Monday, 7 April 2008

#48 Spiny-cheeked Honeyeaters breeding

After a short break from posting nature blogs, I'm keen to start sharing my nature observations once again. As I haven't been able to get out into the bush much lately, I've had to be content to enjoy nature happenings in my backyard. This family of Spiny-cheeked Honeyeaters was nesting in a friend's garden, so it was a great opportunity to observe these cheery birds at length.

The black-tipped pink bill is an identifying feature
of the Spiny-cheeked Honeyeater


Spiny-cheeked Honeyeaters (Acanthagenys rufogularis) do not appear to be common in rural Hunter Valley, preferring the drier, more vegetated country. The nesting I am featureing here was located at Sandy Hollow on the western rim of the Hunter Valley where the landscape mainly consists of rocky sandstone outcrops with cypress and eucalypt scrub, and scattered farms and vineyards.

This couple was raising their family of two in the lower branches of a mature introduced conifer.

We've also encountered Spiny-cheeked Honeyeaters in the sandy semi-arid scrubland of the Pilliga Forests of Northwest New South Wales, as well as residential areas of northwestern NSW towns.

According to my reference books, the Spiny-cheek is found in all Australian states except Tasmania, but avoiding the tropical north, the far south-western corner of Western Australia, and the far south of the east coast.

A parent stuffs a grasshopper
into the gaping mouth of one of the two hatchlings . . . . .


Notice in the picture above how the flimsy grass cup nest is secured to twigs by spiders' web. The main breeding period is between July and January, with a clutch of 2 or 3. Although it is the female who incubates the eggs, both male and female feed the chicks. We watched both parents presenting the youngsters with insects.

I commented earlier on the "cheeriness" of these birds. Although they are noted for their agressive nature and noisy song, I find their musical notes cheery, and their character bubbly.

. . . . . and then the chick presents its rearend
for disposal of a faeces sac . . . . .


. . . . . and then warms the chicks


The Spiny-cheeked Honeyeater is grouped with the wattlebirds, but its wattle is confined to fleshy extention of the gape. Adults have a patch of whitish stiff feathers behind the gape; in juveniles these are yellow.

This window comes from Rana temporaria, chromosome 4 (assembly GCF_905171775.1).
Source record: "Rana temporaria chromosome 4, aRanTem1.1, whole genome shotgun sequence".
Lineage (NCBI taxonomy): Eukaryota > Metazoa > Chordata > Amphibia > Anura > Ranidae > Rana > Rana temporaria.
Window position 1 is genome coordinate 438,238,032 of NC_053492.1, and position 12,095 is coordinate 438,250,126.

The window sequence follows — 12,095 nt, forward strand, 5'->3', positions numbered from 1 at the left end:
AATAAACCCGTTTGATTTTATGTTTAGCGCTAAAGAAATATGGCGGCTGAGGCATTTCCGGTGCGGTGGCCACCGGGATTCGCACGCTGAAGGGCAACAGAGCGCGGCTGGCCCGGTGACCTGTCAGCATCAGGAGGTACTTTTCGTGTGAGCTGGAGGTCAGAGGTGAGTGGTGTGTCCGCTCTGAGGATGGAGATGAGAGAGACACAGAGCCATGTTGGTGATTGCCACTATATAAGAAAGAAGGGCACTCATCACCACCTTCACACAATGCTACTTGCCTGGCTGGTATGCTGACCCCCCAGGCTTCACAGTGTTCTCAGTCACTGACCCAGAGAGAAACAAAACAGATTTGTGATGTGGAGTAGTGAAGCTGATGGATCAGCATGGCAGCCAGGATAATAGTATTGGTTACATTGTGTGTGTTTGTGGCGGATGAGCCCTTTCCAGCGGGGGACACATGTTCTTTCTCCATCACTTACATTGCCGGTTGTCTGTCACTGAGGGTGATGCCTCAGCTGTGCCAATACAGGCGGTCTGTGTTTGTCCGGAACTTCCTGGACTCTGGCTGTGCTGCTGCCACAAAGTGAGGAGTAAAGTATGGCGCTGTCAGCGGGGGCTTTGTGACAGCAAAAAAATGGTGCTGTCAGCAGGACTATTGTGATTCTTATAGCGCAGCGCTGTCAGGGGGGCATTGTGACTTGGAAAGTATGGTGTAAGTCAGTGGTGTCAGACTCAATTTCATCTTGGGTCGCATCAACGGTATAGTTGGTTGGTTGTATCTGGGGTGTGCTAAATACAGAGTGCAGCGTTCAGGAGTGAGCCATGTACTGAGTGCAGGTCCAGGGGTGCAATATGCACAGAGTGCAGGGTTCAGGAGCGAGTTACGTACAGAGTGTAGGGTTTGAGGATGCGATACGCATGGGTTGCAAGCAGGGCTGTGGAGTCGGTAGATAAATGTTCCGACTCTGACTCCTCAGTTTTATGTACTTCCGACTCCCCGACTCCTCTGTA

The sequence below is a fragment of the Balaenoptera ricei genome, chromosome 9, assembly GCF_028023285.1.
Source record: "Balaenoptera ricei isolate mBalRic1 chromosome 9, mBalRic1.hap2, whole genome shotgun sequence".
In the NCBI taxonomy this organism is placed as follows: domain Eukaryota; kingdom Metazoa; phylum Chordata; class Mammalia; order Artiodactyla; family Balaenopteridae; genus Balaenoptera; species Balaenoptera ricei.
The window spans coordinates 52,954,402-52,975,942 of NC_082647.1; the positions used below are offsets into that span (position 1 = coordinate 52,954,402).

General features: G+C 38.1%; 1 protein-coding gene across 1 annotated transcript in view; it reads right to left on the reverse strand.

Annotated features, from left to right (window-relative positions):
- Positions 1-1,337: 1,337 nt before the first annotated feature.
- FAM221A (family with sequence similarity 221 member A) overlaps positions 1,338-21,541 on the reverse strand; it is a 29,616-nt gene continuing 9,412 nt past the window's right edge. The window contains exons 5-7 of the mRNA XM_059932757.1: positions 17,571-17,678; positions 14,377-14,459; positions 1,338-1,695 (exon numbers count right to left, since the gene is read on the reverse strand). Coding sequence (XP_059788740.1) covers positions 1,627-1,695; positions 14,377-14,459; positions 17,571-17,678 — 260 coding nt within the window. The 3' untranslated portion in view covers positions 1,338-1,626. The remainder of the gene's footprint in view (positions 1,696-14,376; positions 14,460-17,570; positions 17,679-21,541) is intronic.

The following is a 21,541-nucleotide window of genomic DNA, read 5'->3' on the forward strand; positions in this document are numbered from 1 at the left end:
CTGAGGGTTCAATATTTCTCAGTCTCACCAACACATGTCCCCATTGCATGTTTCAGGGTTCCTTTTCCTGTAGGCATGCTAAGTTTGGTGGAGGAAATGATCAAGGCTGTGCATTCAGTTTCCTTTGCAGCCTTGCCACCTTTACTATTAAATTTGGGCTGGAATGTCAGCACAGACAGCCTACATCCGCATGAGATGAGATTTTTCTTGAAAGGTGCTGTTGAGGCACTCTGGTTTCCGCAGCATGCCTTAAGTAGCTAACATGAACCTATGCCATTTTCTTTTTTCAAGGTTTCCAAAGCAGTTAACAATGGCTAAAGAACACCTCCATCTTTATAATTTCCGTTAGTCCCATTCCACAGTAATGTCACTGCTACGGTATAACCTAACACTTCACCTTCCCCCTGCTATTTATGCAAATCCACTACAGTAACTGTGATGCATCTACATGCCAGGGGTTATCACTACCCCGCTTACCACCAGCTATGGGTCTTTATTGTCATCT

This attractive bird with its cinnamon-buff bib, blue eye and black-tipped pink beak is easily recognised in the bush, and can often be flushed from roadside vegetation. It is also likely to be heard before it is seen, once its song is recognised.

Nesting season can extend well into autumn if late summer rain has been substantial - this nest was photographed by my husband, Grahame, in March of this year following an unusually mild and wet summer in the Hunter Valley. Keep an eye and ear out for these vocal birds of the dry inland; they are delightful.

8 comments:

Anonymous said...

Delightful they are indeed, with their loud distinctive call, immediately recognisable from a distance. This is an interesting post describing the breeding habits of these honeyeaters, with excellent accompanying photographs. If only we had them in the south-west of WA. Well done Gaye and Grahame.
Cheers!
Lola

Gaye from the Hunter said...

Thank you Lola, I will pass on your comments to Grahame. I am becoming a little more capable of identifying birds by their calls, but it is certainly tricky with some. With the few sightings I have had of the Spiny-cheeked Honeyeaters, this one is becoming distinctive.

Cheers
Gaye

Denis Wilson said...

Hi Gaye. Great photos by Grahame. Nice posting by yourself.

I saw these birds most recently at Broken Hill, but I remember them from childhood as far south as Bendigo, Victoria - in the Mallee country there. I did not know they came into the Hunter.

Cheers

Denis

Gaye from the Hunter said...

hi Denis,

I have not seen them in the Hunter often, and certainly never in the extensively cleared rural area where I live.

.....an entertaining and lively bird to watch.

Cheers
Gaye

Mosura said...

Wow - what an excellent opportunity to watch them close up. Love the photos.

Gaye from the Hunter said...

hi Mosura,

I'm glad you enjoyed these delightful birds, and thank you for leaving a comment.

I will be keen to follow your Tasmanian Nature Blog - what a wonderful part of the country to be living and enjoying nature!

Cheers
Gaye

Mosura said...

Oh - and I should have mentioned that you may remember me as sleepylizard.

Gaye from the Hunter said...

hey, sleepylizard, thanks. I'm pleased to know.

Oh, and your photography is superb.

Cheers
Gaye